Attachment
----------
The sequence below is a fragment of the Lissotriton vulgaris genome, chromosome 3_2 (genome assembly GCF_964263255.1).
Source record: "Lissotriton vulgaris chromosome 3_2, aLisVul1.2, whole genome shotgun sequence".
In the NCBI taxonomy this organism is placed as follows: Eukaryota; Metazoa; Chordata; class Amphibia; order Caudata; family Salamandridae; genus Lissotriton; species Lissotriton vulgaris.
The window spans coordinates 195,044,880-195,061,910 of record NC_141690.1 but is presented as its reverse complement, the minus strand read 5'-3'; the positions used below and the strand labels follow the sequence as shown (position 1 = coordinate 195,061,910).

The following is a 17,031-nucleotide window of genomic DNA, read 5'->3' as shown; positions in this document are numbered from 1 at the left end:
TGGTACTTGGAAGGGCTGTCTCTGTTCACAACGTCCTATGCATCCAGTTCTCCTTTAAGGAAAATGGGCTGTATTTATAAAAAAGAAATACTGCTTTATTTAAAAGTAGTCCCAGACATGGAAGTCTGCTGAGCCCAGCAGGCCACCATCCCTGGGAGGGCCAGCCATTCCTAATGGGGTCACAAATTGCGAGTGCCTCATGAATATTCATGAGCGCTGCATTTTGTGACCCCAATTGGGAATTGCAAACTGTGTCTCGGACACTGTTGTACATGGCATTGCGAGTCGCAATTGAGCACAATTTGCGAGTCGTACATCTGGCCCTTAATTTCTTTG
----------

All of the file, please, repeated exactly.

The sequence below is a fragment of the Lissotriton vulgaris genome, chromosome 3_2 (genome assembly GCF_964263255.1).
Source record: "Lissotriton vulgaris chromosome 3_2, aLisVul1.2, whole genome shotgun sequence".
In the NCBI taxonomy this organism is placed as follows: Eukaryota; Metazoa; Chordata; class Amphibia; order Caudata; family Salamandridae; genus Lissotriton; species Lissotriton vulgaris.
The window spans coordinates 195,044,880-195,061,910 of record NC_141690.1 but is presented as its reverse complement, the minus strand read 5'-3'; the positions used below and the strand labels follow the sequence as shown (position 1 = coordinate 195,061,910).

The following is a 17,031-nucleotide window of genomic DNA, read 5'->3' as shown; positions in this document are numbered from 1 at the left end:
TGGTACTTGGAAGGGCTGTCTCTGTTCACAACGTCCTATGCATCCAGTTCTCCTTTAAGGAAAATGGGCTGTATTTATAAAAAAGAAATACTGCTTTATTTAAAAGTAGTCCCAGACATGGAAGTCTGCTGAGCCCAGCAGGCCACCATCCCTGGGAGGGCCAGCCATTCCTAATGGGGTCACAAATTGCGAGTGCCTCATGAATATTCATGAGCGCTGCATTTTGTGACCCCAATTGGGAATTGCAAACTGTGTCTCGGACACTGTTGTACATGGCATTGCGAGTCGCAATTGAGCACAATTTGCGAGTCGTACATCTGGCCCTTAATTTCTTTG